Sunday, February 22, 2009

Speed. On Sale.

“Special promotions” are effective marketing tools companies utilize to lure consumers into ownership.

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I chuckle every time I receive a Comcast mailer for high-speed Internet. In today’s economy, everyone’s looking for quick ways to save. Sale! For a limited time, get High-Speed Internet for just $24.99 a month for 6 months*. Candidly it is the asterisk that amuses me. If you read the fine print, after the six-month promotional period to which you have subscribed, Comcast’s service charge increases to $41.95 to $59.95 depending on area and level of service. Comcast’s sale is officially over.

Reminds me of a principle outlined in Dan Ariely’s book Predictably Irrational ( In his chapter The High Price of Ownership, Ariely details how companies utilize “special promotions” to entice consumers into ownership. High probability once the offer expires, users will not discontinue their high-speed service and revert back to dial-up. Instead the emotions of ownership will cause people to rationalize spending the additional money for the Internet time savings they have enjoyed during the promotional period.

Clever marketing. Makes me wonder what people do with the time they saved by subscribing to high-speed Internet. Conversely, what they could do with the additional $16.96/month, $203.52/year before taxes if they did not subscribe to high-speed Internet. Personally, I would take the discretionary money and buy a dozen shares of Comcast stock at today’s market price.


*Take time to read the fine print.

Wednesday, February 18, 2009


It takes discipline to ask questions, but it takes greater discipline to listen to an individual’s responses to the questions you asked.

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Following-up on my February 2nd entry entitled LEARN:

“Listening is such a simple act. It requires us to be present, and that takes practice, but we don't have to do anything else. We don't have to advise, or coach or sound wise. We just have to be willing to sit there and listen."
- Margaret J. Wheatley (writer and management consultant)

Conducting what I call an archeological dig by asking questions to learn more about the individual you are interacting with is a discipline. It takes greater restraint to listen to their responses without being distracting by something going on in the surrounding area or thinking about what you are going to have for dinner that evening. Listening is an art, another gateway to learning.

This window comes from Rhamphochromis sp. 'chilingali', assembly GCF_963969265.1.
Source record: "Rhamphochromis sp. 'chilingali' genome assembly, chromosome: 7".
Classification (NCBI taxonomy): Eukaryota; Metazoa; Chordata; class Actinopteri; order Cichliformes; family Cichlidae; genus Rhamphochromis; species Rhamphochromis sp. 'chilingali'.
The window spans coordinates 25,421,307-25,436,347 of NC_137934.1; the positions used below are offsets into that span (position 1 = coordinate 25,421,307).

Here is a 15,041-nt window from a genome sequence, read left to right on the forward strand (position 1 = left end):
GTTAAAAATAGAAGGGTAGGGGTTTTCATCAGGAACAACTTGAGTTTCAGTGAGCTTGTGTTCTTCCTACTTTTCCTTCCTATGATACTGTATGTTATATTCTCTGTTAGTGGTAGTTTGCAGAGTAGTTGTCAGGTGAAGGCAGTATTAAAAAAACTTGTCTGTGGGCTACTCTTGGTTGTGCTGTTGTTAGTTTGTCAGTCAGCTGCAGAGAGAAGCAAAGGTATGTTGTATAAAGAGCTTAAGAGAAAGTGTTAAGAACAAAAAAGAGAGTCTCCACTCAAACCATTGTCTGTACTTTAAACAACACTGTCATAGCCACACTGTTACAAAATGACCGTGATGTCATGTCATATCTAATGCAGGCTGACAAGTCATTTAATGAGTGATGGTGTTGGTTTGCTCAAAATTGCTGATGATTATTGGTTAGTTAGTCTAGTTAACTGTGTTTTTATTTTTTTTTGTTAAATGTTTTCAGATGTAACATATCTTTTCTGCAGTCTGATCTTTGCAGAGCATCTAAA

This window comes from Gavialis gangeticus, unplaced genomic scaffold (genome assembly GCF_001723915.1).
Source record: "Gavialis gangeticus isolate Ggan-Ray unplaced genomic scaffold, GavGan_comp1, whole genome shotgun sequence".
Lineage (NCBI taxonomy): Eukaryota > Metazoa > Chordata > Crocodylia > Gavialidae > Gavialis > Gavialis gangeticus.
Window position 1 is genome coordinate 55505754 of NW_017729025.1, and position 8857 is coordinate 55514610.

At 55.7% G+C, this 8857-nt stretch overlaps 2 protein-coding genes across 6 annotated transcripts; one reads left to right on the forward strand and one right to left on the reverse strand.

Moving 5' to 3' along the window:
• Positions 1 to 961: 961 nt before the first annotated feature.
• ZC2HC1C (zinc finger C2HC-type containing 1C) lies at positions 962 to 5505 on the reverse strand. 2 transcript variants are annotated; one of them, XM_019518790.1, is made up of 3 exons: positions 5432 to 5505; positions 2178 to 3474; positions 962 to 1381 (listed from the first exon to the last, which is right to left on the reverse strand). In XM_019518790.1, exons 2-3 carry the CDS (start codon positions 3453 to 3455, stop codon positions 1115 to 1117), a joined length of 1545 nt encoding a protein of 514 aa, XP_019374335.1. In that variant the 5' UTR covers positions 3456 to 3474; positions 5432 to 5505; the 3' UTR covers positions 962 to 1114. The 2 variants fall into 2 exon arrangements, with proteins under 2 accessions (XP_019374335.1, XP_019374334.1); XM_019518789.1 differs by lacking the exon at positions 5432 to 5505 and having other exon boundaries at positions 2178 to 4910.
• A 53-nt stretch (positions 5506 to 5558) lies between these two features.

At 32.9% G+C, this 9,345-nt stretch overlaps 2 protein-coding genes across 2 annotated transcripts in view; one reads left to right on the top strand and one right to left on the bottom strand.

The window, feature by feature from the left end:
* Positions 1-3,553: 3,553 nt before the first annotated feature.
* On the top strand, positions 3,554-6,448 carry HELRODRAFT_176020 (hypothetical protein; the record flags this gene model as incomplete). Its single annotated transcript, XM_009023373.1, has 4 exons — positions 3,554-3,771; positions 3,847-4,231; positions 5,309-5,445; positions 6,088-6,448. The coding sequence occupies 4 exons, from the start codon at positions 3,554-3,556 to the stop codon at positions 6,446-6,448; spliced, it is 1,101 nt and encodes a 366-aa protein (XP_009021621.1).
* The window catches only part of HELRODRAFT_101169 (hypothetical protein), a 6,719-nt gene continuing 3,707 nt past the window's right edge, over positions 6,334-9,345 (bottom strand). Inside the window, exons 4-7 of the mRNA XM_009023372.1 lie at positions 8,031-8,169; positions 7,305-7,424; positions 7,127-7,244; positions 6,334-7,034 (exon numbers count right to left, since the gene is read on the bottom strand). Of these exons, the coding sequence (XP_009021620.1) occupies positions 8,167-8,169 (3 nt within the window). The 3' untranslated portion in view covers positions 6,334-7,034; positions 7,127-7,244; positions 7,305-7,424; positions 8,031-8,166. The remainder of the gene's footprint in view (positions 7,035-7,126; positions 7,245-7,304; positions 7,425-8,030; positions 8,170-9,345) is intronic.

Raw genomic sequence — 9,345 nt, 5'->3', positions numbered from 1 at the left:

Remember to listen!

Monday, February 2, 2009


Marriott’s customer service acronym is LEARN: Listen, Empathize, Apologize, React, Notify.

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Asking questions is one gateway to learning. Let me share a story.

I was boarding a plane to the Left Coast when I said good morning to the flight attendant. I detected an accent, made inquiry and learned that the woman was from Brazil. Later in the flight while stretching my legs, I could not resist but engage the flight attendant in a conversation about her country thanks to reading positive of things about BRIC, an acronym that refers to the fast growing developing economies of Brazil, Russia, India, and China. My opening question was about the leadership of Brazilian President Luiz Inacio Lula da Silva: Is everything I read about your President true, have you seen change in your country? She explained that under his regime Brazil has cut unemployment in half from 15% to 7.5%. To achieve these amazing results his focus has been on education. He even subsidizes families the equivalent wages their children would earn if they worked in the mines, thus enabling them instead to attend school. No surprise, with unemployment reduced, crime has also declined, and tourism has increased. It is also a blessing that Brazil is an agricultural power that has balanced the amount of products it exports in exchange for imported products which strengthen the infrastructure of the country, including technology.

Our conversation/exchange really began to flow:

Me: Do you still have family there?
Flight Attendant: My entire family still lives there. Once I complete my studies at the University of South Florida, I am going home.
Me: What are you studying?
Flight Attendant: Psychology.
Me: What do you plan to do with your degree?
Flight Attendant: I want to work for a company in customer service.

Being a student of customer service, I could not help but share some one of the better experiences I had at the Newport Beach Marriott. I concluded by telling her I wrote the GM of the hotel complimenting his staff and how every time I visit the property I am now treated like a VIP. She proceeded to tell me about a study she just read – individuals that have a bad experience tend to spread the word ten times more than people who have a good experience.

The best part of our encounter occurred as we were approaching our stop over in Salt Lake City. She handed me a piece of paper detailing Marriott’s acronym for customer service to cap off my morning of learning.


Listen – Listen to what the customer has to say identifying the problem.
Empathize – Empathize with the situation.
Apologize – Apologize.
React by giving an efficient solution.
Notify – Notify the rest of the team about the problem so that can follow-up with the

Remember to ask questions!